A standard police procedural with many twists and turns.
- Child endangerment/death
- Animal Abuse/death
- Character death/murder
Premise (from Goodreads)
Having killed his father’s nemesis and gotten away with it, Hilo, Hawai`i Chief Detective Koa Kane, is not your ordinary cop. Estranged from his younger brother who has been convicted of multiple crimes, he is not from a typical law enforcement family.
Yet, Koa’s secret demons fuel his unwavering drive to pursue justice. Never has Koa’s motivation been greater than when he learns that an elementary school was placed atop a volcanic vent, which has now exploded. The subsequent murders of the school’s contractor and architect only add urgency to his search for the truth.
As Koa’s investigation heats up, his brother collapses in jail from a previously undiagnosed brain tumor. Using his connections, Koa devises a risky plan to win his brother’s freedom. As Koa gradually unravels the obscure connections between multiple suspects, he uncovers a 40 year-old conspiracy. When he is about to apprehend the perpetrators, his investigation suddenly becomes entwined with his brother’s future, forcing Koa to choose between justice for the victims and his brother’s freedom.
Review (No Spoilers)
Thank you so much to Robert McCaw and his marketing team for providing me with a free ARC in exchange for an honest review! As someone born and raised in Hawaiʻi, I’ll probably have a different take on this book than most readers so I’ll leave a separate section at the end of the review to talk a bit about that.
I haven’t read many police procedurals so I don’t really know much about how they generally go but Fire and Vengeance came across to me as a very standard police procedural. It’s the third in the Koa Kāne series and I didn’t read the first two so there were a few references that I missed out on but it definitely works as a standalone if you are interested in picking this one up.
Aside from the cultural aspect which I talk about below, I felt that the writing was pretty good. There were a few instances where the plot slowed down or where I felt the author took a lot of time just to say some older woman used to be hot, but there were also a lot of instances where the story picked up and I couldn’t flip the pages fast enough.
Alongside the main plot, theres also a subplot about Koa’s brother Ikaika. Ikaika is a cold-blooded criminal but after he collapses in jail, Koa starts to wonder if Ikaika’s criminal history is the result of an undiagnosed brain tumor. I usually don’t like subplots but Ikaika’s story really interested me. In fact, I kind of wish I saw more of it because I felt like it was kind of hastily wrapped up in the end.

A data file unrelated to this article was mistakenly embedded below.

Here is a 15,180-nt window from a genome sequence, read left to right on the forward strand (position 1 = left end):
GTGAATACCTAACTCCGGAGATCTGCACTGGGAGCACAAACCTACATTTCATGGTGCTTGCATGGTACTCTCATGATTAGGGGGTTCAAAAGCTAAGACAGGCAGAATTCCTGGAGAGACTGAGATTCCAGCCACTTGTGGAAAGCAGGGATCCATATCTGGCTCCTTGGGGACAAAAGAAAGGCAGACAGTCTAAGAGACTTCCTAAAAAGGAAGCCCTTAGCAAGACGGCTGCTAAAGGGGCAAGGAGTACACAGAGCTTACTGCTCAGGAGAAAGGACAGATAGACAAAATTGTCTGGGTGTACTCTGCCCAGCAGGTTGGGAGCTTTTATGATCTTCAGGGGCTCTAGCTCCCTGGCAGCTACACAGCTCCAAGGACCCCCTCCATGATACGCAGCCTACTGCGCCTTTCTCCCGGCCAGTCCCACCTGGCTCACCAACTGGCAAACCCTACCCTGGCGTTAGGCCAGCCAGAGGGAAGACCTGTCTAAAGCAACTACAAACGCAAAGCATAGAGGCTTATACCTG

Overall, I’d definitely recommend this to anyone who likes police procedurals. It will give you one heck of a ride.
Fire and Vengeance takes place on the Big Island (also known was Hawaiʻi Island) and many characters, including the MC, are of Hawaiian descent with Hawaiian last names. This is something that struck me as strange because the majority of Hawaiʻi’s population is in fact not Hawaiian (kind of messed up, I know). And of those who are Hawaiian, a result of racial mixing and colonization has resulted in a lot of non-Hawaiian last names.
I will say that I was born and raised primarily on Oahu (I also lived in Kauai for a couple of years in elementary school) so it’s completely possible that the culture I experienced here is different from the culture on the Big Island. I am also understanding if Robert McCaw purposefully included more Hawaiian characters for the sake of the book. A lot of Hawaiian phrases/words are used throughout the book–way more than I am used to–so including more Hawaiian characters would be a way to allow this.
This brings me to my other main thought: as far as I could tell, only one character spoke pidgin and even then, his usage was on-and-off. Pidgin is an English-based creole that is used frequently by locals to communicate with each other. It’s also a language that a lot of people who come here have trouble understanding. Here are two examples:
Pidgin: These waves are mo’ bettah den da ones ova dea’
English: These waves are better than the ones over there.
Pidgin: Ho, Tutu’s malasadas so ono, broke da mouth.
English: My grandma’s malasadas are so good; they’re absolutely delicious.
My best guess is that Robert McCaw decided that using too much pidgin would result in people not understanding the book’s conversations. On top of that, many of the people that are questioned for being involved are of “higher rank” in society and are less likely to use pidgin as there are a lot of people who view it as a sign of low intelligence.